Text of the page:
Construction spending was mostly flat, while the nation’s employment situation fared better than expected, and layoffs declined.
Construction spending for September hovered at an annual rate of $1.329 trillion, barely changed from August’s pace of $1.328 trillion, the Census Bureau reported last week. Compared to the same period a year ago, September’s spending was 7.2 percent higher than September 2017’s rate of $1.24 trillion.
Spending on private construction hit an annual rate of $1.02 trillion, which was 0.3 percent higher than August’s pace of $1.016 trillion. Of that, residential construction notched up to an annual rate of $556.4 billion in September, which was 0.6 percent higher than August’s rate of $553.4 billion. That said, spending on single-family home construction actually fell 0.8 percent to an annual rate of $283.2 billion, while spending on construction of multi-family units was where the real growth occurred, expanding a solid 8.7 percent to a rate of $64.2 billion.
After seeing materials costs shoot up, builders caught a recent lucky break that will hopefully help them contain costs.
“The recent decline in lumber prices from record-high levels earlier this summer is also welcome relief, although builders still need to manage construction costs to keep homes competitively priced,” National Association of Home Builders Chairman Randy Noel told HousingWire.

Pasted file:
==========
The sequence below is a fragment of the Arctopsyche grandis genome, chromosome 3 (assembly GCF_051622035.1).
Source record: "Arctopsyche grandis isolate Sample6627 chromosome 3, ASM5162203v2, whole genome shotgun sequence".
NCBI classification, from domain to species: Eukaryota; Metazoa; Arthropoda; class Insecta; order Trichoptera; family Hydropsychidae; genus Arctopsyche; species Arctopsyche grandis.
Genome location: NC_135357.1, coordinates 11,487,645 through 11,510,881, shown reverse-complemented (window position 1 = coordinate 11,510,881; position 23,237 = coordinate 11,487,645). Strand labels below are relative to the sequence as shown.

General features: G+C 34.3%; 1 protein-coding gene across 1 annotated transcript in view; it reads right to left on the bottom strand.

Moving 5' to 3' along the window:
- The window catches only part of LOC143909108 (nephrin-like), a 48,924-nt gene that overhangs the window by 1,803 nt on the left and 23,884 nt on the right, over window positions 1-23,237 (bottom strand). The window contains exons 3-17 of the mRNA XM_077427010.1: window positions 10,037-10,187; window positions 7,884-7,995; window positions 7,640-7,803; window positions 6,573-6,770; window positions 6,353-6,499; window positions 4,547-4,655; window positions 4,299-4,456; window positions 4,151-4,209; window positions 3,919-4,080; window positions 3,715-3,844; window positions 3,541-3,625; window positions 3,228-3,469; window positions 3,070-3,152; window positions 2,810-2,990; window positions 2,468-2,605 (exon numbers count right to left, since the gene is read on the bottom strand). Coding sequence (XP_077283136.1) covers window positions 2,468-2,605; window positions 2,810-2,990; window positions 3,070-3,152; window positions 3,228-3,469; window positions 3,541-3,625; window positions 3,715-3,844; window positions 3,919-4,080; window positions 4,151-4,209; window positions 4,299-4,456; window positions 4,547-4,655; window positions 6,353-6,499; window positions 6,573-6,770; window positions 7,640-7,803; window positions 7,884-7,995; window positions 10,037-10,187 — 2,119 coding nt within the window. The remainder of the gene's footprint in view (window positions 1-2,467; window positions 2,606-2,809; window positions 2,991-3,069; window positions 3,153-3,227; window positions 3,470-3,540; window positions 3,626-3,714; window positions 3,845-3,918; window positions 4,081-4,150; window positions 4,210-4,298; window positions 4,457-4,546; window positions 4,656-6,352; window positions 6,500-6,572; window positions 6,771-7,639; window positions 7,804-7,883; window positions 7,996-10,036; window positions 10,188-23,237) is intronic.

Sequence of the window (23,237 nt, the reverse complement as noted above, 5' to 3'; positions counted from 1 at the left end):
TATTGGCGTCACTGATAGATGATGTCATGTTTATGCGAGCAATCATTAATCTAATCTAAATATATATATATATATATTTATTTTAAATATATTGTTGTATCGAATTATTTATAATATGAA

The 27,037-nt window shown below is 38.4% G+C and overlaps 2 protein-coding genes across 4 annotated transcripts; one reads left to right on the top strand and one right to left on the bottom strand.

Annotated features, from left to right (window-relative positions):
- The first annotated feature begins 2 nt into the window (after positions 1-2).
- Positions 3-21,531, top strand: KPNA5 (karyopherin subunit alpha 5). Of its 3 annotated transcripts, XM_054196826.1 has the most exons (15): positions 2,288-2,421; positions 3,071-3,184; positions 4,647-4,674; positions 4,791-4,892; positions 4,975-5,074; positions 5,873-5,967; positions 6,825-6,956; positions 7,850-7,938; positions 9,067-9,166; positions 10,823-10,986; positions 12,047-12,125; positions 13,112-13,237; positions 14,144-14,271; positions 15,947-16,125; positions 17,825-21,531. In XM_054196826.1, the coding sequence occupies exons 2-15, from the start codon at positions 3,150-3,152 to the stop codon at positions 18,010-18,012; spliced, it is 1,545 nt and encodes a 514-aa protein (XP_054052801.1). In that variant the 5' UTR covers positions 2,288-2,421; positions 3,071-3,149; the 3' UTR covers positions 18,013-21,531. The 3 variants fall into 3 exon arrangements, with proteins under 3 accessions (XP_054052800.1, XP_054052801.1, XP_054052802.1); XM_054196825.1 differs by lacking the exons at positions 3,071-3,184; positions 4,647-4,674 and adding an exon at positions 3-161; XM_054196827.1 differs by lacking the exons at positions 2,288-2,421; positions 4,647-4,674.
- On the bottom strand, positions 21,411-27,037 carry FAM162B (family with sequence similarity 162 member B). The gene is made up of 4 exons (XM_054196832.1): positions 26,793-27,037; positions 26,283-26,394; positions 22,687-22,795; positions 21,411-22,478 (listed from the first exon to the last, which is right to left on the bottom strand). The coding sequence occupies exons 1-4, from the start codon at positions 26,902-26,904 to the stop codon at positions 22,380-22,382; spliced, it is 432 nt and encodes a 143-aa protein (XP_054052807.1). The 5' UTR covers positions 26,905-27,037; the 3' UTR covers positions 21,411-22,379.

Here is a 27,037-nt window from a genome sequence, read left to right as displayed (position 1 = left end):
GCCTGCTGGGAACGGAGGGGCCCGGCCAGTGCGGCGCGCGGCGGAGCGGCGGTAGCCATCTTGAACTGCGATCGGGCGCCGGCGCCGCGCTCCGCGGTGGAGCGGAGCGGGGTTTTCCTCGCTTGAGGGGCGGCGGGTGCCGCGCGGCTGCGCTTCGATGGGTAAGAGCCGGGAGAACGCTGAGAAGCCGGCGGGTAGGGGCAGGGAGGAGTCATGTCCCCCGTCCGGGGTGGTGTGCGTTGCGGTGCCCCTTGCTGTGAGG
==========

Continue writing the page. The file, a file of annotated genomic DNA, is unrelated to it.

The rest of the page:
The economy added 250,000 jobs in October, according to last week‘s report from the Bureau of Labor Statistics. This was well above market expectations of a 208,000-job gain. Key job growth sectors included healthcare, manufacturing, construction, transportation and warehousing.
This kept the unemployment rate hovering at 3.7 percent with the total number of unemployed Americans at 6.1 million. Since October 2017, the population of unemployed people has dropped by 0.4 percent, or 449,000 people.
So why continued job growth despite low unemployment? The job market is getting to the point where businesses are now starting to have difficulty finding people.
“Businesses have started relaxing their (hiring) standards,” Joel Naroff of Naroff Economic Advisors told USA Today. “They’re being more rational. That’s why we’re seeing sustained strong job growth.”
Average hourly earnings for all employees rose by five cents in October to $27.30. Since October 2017, average hourly earnings have grown by 83 cents (3.1 percent).
Initial Jobless Claims
Layoffs dropped with first-time claims for unemployment benefits filed by recently unemployed Americans during the week ending October 27, falling to 214,000, a decline of 2,000 claims from the preceding week‘s total of 216,000 the Employment and Training Administration reported last week. This was slightly higher than economists’ expectations of claims dipping to 212,000 for the week.
The four-week moving average – regarded as a more reliable measure of initial jobless claims – increased to 213,750, a gain of 1,750 claims from the prior week‘s average of 212,000. This marked the 191st week in which initial claims were below the 300,000-claim level, which economists consider an indicator of a growing job market.
This week, we can expect:
- Wednesday – Consumer credit for September from the Federal Reserve.
- Thursday – Initial jobless claims for last week from the Employment and Training Administration.
- Friday – Producer Price Index for October from the Bureau of Labor Statistics; consumer sentiment for November from the University of Michigan Surveys of Consumers; wholesale inventories for September from the Census Bureau.